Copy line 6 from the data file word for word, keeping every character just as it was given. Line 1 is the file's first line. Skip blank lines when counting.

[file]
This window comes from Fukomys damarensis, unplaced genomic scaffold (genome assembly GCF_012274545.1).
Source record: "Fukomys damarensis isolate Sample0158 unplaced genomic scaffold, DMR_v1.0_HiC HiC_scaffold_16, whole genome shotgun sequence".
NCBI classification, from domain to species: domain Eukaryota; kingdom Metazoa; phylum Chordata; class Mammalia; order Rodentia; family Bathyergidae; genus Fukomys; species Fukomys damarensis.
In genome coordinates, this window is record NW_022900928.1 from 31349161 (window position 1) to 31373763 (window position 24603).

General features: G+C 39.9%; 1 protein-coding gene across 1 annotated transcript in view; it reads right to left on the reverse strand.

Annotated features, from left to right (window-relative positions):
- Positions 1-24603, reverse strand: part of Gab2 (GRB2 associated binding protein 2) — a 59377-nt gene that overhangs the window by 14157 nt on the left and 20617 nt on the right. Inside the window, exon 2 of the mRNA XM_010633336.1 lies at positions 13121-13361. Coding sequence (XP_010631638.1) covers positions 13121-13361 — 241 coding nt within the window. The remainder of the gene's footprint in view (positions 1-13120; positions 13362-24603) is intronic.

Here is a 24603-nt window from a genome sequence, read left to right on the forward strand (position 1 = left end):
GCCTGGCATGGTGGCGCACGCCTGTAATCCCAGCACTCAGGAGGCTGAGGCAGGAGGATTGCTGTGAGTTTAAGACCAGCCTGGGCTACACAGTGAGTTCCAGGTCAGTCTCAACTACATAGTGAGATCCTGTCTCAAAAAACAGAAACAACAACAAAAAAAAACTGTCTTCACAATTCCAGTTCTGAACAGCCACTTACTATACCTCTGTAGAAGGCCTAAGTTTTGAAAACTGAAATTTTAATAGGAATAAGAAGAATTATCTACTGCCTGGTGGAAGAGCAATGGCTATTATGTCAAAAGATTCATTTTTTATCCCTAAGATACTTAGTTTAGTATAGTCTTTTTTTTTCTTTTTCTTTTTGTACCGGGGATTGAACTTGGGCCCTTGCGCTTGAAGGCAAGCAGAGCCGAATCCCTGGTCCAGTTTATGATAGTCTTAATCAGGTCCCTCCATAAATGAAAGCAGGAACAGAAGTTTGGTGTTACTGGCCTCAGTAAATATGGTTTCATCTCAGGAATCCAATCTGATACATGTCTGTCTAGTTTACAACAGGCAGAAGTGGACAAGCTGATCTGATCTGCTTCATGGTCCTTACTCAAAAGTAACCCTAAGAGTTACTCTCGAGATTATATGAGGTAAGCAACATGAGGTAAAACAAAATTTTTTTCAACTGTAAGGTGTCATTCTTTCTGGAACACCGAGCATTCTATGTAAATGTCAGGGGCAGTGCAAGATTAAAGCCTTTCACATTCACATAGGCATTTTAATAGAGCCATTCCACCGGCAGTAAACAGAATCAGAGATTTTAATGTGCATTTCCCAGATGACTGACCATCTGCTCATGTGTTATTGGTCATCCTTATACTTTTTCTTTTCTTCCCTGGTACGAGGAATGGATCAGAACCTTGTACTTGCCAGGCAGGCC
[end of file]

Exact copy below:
Annotated features, from left to right (window-relative positions):